When delegates from across the United States converged on Cleveland for the Republican National Convention (RNC) in July last year, they were joined by a guest from Europe as identifiable by his shock of dyed hair as their own presidential candidate - and a man with a similar agenda and ambitions.
Mr Geert Wilders, 53, hopes that voters in the Netherlands will follow America's lead and support him and his populist Party for Freedom (PVV) in the Dutch general election on Wednesday, on positions as controversial as those that US President Donald Trump campaigned on.
Surprisingly, given his country's reputation as a bastion of religious tolerance, polls in January showed Mr Wilders' party winning as many as 33 seats to 24 for incumbent Prime Minister Mark Rutte and his People's Party for Freedom and Democracy (VVD) in the 150-seat Parliament - more than any of the other 27 parties in the running.
Although the latest polls now show Mr Rutte's party slightly ahead, with 24 seats to 22 for the PVV, Mr Wilders has not changed the tune that he brought to the RNC, where he told Sky News: "If I become Prime Minister of the Netherlands, I would close the Dutch borders to immigrants from Islamic countries immediately."
The PVV's mission statement is even more provocative, promising to ban the Quran, close mosques and tax the hijab, which Mr Wilders has called "a useless piece of cloth".
For more than a decade, Mr Wilders has lived in state-provided and protected safe houses 24/7, wearing a bulletproof vest and venturing out in public only in armoured cars with a half-dozen bodyguards. Visits to his wife of 25 years, Krisztina, a former Hungarian diplomat, are limited to once or twice a week, out of security concerns.
It's a life that the politician has compared to a "a bad B-movie", one that he told reporters "I wouldn't wish on my worst enemy".
It all began in 2004, when police uncovered a plot to kill him, after arresting two terrorists who had staged an hour-long siege of a building in The Hague. That same year, a Dutch-Moroccan linked to the Islamist Hofstad Network murdered film-maker Theo Van Gogh, the grand-nephew of painter Vincent Van Gogh, for criticising Islam.
Besides its anti-Islam, anti-immigrant stance, the nationalist views of the PVV - like those of Mr Trump - extend to following Britain out of the European Union in what's known as a "Nexit".
Such positions have earned Mr Wilders the nickname the "Dutch Trump", but Britain's Guardian newspaper noted that the two leaders' similarities are "mainly in style: a taste for sharp suits, incandescent hair dye and inflammatory tweets".
Mr Wilders, who is now an agnostic, was born a Roman Catholic in the city of Venlo, near the Netherlands' border with Germany. His father worked at a printing company and he was the youngest of four siblings.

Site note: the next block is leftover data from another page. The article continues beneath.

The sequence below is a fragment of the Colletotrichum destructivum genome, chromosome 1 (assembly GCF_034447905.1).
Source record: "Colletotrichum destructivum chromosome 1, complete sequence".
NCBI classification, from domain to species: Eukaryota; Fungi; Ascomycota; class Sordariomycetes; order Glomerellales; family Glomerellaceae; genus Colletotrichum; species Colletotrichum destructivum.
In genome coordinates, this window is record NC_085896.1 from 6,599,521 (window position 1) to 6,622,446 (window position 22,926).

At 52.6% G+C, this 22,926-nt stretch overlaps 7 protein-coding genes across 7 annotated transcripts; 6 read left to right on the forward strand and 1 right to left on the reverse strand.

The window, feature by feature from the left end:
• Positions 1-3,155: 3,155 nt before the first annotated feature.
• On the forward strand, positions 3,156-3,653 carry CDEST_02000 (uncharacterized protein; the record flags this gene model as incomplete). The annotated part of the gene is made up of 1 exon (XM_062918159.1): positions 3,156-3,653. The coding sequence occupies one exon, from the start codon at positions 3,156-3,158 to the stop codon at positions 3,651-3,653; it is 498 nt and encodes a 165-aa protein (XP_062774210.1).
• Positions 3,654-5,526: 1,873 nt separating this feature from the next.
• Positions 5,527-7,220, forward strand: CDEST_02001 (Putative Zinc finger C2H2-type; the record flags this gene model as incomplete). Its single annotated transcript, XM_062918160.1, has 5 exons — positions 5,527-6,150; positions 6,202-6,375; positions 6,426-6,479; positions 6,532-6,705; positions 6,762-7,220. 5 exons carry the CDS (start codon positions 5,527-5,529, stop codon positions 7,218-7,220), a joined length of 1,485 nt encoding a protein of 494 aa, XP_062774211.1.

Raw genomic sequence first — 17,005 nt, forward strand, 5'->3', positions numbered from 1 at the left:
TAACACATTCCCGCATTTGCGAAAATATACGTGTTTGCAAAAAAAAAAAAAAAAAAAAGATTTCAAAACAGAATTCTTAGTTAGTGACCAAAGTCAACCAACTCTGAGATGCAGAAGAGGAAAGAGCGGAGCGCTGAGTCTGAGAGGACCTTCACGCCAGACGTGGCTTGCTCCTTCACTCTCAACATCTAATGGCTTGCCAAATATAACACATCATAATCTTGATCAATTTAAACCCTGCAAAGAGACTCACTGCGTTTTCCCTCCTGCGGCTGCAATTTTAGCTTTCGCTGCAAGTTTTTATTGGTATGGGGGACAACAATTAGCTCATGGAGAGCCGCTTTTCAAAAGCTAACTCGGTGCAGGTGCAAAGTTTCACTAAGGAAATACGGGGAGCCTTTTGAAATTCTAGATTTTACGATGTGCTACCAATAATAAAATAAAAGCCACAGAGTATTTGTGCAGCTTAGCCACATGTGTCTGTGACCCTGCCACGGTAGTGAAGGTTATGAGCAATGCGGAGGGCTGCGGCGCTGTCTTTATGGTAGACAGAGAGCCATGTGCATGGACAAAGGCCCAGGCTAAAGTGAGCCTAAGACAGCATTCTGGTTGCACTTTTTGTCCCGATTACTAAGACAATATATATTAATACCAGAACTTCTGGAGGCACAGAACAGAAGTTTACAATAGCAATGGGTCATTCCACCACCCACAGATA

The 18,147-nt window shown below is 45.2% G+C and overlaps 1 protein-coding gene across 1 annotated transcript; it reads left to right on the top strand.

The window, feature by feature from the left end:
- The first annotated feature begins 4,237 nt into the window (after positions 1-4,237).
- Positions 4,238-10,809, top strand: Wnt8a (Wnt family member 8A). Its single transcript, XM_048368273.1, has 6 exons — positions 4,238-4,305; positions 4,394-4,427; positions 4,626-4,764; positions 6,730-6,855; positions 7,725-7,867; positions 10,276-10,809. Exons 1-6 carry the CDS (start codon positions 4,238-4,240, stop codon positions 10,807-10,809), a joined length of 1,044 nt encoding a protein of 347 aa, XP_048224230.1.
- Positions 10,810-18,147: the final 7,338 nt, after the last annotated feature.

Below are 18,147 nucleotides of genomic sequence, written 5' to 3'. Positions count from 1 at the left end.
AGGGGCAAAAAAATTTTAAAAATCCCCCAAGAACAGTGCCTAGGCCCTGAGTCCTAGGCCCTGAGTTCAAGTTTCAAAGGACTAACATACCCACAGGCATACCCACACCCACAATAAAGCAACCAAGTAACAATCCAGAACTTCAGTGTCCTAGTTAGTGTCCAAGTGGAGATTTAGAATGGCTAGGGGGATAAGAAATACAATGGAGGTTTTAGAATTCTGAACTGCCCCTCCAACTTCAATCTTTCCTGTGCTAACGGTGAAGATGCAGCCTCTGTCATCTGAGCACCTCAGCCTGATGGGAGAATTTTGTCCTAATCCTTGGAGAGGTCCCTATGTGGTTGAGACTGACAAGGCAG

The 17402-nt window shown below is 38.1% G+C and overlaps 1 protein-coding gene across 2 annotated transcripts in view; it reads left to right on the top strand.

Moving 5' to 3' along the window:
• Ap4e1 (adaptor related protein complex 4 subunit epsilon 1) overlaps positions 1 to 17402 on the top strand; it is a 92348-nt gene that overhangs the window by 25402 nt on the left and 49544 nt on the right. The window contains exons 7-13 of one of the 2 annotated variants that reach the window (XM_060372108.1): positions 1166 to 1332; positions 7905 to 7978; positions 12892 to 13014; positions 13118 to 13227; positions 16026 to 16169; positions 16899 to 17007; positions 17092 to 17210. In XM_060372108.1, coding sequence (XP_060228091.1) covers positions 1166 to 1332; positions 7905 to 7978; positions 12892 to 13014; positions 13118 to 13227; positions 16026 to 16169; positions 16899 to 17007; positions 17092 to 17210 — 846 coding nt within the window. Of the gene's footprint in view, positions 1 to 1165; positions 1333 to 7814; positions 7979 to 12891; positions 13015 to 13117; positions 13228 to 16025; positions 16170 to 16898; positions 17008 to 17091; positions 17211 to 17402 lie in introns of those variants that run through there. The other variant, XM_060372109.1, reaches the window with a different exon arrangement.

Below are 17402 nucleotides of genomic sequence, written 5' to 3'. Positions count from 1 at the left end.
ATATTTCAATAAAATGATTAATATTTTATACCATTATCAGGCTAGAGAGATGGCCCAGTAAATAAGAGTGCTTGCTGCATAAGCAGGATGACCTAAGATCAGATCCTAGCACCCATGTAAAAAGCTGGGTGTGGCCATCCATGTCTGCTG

Ironically, his mother was born in the West Java city of Sukabumi when Indonesia was still a Dutch colony, and is part-Indonesian.
Last month, the Daily Mail quoted Mr Wilders' older brother Paul as saying: "I'm sure my mother has not and will never vote for my brother or his party."
After earning law certificates from the Dutch Open University, Mr Wilders travelled widely - mainly in the Middle East, from Egypt to Iran - spending most of his time in Israel. He entered politics in 1990 as a speech-writer for the party he now opposes, the ruling VVD. Then leader Frits Bolkestein, also a critic of Muslim immigration, called Mr Wilders his "sorcerer's apprentice".
Elected to Parliament in 1998, Mr Wilders did not make a splash until 2002, when he ramped up his criticism of Islam, leading the VVD to expel him from Parliament.
In 2006, he formed his own party, promising to incorporate the "dominance of the Judaeo-Christian tradition" in the Dutch Constitution.
Speaking to Fox News in 2008, he criticised Islamic culture as "retarded", following an uproar over his 17-minute film Fitna, which attempted to link Quranic verses to violence.
He said "99 per cent of the intolerance in the world comes back to the Islamic religion and the Quran".
Mr Wilders was prosecuted for hate speech in 2011 over his anti-Islam comments, but was acquitted.
Last year, he was convicted for inciting discrimination against Dutch-Moroccans over remarks at an election rally in March 2014, but a court let him off without penalty.
The New York Times recently dismissed Mr Wilders for seeming "to try to outdo himself more for shock value and to grab attention than for practical effect, particularly on immigration".
He has little chance of winning a leadership role in government, as mainstream parties have ruled out forming a coalition with his party.
Even so, as The New York Times noted, Mr Wilders has managed to push politics in the Netherlands "to the right and make possible a conversation about shutting out immigrants and dismantling the European Union that was unthinkable not long ago".